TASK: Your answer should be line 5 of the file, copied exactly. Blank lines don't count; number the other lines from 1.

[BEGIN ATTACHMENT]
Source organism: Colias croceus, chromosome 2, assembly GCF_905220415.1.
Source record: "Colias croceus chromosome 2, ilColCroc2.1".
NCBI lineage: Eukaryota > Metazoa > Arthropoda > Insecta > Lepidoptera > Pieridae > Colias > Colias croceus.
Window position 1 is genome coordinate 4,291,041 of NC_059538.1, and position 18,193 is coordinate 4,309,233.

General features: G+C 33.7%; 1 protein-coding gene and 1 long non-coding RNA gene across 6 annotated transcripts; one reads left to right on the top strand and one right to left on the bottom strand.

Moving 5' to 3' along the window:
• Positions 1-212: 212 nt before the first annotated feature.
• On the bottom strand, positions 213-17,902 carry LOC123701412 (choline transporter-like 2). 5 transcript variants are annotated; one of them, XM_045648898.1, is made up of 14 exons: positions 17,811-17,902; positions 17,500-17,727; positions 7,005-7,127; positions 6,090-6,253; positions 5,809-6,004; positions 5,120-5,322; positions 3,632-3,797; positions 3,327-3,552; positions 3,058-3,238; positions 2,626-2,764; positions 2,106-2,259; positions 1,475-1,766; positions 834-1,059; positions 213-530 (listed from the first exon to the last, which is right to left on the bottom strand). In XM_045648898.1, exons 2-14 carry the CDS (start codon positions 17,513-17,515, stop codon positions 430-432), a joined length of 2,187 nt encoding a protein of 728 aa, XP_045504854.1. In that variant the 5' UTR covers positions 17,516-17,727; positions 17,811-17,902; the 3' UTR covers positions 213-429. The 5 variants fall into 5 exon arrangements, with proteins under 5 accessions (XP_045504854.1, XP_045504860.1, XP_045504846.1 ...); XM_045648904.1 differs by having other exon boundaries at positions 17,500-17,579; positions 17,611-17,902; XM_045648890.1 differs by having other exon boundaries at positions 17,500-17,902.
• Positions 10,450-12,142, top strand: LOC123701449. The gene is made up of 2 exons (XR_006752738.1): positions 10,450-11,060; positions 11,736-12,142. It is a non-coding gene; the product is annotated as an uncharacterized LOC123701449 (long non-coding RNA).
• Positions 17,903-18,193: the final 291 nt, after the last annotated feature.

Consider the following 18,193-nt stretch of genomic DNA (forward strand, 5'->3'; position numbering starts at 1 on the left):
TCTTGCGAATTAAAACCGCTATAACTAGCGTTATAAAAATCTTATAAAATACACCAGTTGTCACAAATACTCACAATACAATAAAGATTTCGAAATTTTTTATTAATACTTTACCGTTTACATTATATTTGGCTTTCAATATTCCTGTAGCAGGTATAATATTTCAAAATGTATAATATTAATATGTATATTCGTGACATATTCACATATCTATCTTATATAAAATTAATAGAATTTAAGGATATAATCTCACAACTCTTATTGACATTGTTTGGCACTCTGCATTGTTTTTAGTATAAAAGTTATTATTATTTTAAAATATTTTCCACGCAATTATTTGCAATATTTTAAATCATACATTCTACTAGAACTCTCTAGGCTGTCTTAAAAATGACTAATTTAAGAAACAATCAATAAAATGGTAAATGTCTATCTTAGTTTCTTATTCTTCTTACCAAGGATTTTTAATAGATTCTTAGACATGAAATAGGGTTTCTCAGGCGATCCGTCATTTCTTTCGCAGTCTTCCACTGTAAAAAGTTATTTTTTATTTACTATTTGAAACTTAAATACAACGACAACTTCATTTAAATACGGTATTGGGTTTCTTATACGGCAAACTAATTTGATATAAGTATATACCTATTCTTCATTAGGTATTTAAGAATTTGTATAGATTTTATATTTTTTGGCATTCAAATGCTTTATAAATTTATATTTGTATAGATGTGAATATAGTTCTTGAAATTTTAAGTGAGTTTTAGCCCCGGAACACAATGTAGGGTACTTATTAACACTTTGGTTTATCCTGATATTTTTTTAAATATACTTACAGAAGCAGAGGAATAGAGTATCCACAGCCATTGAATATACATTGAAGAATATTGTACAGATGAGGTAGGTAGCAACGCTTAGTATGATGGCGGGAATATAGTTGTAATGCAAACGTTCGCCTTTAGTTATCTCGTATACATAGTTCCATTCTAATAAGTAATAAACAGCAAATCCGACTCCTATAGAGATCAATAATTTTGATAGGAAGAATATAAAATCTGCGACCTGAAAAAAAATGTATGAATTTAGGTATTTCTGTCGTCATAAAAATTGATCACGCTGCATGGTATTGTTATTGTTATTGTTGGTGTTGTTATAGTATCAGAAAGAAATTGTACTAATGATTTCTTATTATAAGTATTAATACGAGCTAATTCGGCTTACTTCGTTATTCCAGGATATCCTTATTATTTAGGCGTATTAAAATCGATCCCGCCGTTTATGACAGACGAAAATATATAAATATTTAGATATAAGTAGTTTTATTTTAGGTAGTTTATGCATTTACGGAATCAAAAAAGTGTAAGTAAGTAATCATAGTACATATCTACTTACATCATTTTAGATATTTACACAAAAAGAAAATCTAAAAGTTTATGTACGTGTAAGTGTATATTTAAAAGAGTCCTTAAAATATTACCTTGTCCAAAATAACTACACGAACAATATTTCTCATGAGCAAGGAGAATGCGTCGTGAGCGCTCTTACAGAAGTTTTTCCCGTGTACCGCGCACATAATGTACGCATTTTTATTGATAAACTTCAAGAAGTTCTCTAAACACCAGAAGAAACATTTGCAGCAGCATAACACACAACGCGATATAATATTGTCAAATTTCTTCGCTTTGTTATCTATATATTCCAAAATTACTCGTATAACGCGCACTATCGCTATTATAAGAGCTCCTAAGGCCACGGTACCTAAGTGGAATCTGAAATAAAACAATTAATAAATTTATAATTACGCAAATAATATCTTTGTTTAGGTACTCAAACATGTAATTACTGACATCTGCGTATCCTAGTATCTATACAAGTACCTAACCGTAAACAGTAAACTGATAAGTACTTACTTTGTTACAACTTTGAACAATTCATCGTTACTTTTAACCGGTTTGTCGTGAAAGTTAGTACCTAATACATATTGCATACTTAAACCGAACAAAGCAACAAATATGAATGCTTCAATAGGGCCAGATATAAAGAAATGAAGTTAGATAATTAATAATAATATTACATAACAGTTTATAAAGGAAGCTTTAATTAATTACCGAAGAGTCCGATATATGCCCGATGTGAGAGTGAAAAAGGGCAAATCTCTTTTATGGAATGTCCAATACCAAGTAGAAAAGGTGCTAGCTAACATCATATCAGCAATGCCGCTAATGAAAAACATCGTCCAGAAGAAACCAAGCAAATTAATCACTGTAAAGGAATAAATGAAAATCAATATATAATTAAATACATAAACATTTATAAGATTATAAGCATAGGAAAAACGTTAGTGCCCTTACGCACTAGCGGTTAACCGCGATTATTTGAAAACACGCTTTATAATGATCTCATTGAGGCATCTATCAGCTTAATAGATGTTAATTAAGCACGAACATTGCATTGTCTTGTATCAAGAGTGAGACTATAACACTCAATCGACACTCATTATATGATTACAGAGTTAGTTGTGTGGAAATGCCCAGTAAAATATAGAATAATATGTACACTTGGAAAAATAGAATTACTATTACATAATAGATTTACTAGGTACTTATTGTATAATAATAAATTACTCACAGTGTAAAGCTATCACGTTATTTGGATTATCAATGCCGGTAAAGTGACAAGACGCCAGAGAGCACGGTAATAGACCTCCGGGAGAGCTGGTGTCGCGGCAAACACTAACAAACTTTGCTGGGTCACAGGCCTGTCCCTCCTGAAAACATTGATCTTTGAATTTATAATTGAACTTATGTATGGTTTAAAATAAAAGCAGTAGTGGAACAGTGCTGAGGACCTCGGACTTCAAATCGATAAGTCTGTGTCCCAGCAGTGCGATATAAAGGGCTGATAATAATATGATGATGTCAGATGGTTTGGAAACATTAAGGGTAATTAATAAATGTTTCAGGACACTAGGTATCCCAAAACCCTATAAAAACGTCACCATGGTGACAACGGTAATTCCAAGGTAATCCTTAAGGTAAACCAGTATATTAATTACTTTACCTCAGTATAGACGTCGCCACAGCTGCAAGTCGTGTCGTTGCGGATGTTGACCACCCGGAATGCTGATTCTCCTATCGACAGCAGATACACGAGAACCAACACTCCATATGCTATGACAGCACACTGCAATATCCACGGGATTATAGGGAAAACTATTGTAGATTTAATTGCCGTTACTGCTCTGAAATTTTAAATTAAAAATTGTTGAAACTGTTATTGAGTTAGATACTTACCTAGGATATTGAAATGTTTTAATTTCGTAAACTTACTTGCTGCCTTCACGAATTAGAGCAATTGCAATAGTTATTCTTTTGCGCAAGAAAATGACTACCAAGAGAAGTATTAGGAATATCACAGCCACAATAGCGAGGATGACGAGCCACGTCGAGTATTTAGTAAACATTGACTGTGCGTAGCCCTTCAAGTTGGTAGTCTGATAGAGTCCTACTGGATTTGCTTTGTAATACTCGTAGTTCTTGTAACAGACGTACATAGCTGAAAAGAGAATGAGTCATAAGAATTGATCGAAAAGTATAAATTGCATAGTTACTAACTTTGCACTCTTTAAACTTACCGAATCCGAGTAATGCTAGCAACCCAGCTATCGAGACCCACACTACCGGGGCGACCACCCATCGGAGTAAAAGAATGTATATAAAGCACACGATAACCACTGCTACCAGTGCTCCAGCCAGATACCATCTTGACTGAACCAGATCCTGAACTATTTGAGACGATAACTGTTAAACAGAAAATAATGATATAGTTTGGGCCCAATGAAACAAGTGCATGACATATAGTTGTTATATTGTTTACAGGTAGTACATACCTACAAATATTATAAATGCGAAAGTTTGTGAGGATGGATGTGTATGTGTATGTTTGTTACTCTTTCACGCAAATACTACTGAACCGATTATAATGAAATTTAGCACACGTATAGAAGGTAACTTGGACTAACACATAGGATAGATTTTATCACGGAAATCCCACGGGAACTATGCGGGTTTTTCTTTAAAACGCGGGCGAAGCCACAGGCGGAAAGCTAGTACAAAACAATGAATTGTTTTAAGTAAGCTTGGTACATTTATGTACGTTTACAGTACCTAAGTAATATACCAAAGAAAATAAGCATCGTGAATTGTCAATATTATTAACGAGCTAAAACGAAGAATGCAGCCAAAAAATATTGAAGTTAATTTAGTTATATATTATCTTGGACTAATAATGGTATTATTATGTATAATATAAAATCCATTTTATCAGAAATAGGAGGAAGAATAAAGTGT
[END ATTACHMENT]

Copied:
General features: G+C 33.7%; 1 protein-coding gene and 1 long non-coding RNA gene across 6 annotated transcripts; one reads left to right on the top strand and one right to left on the bottom strand.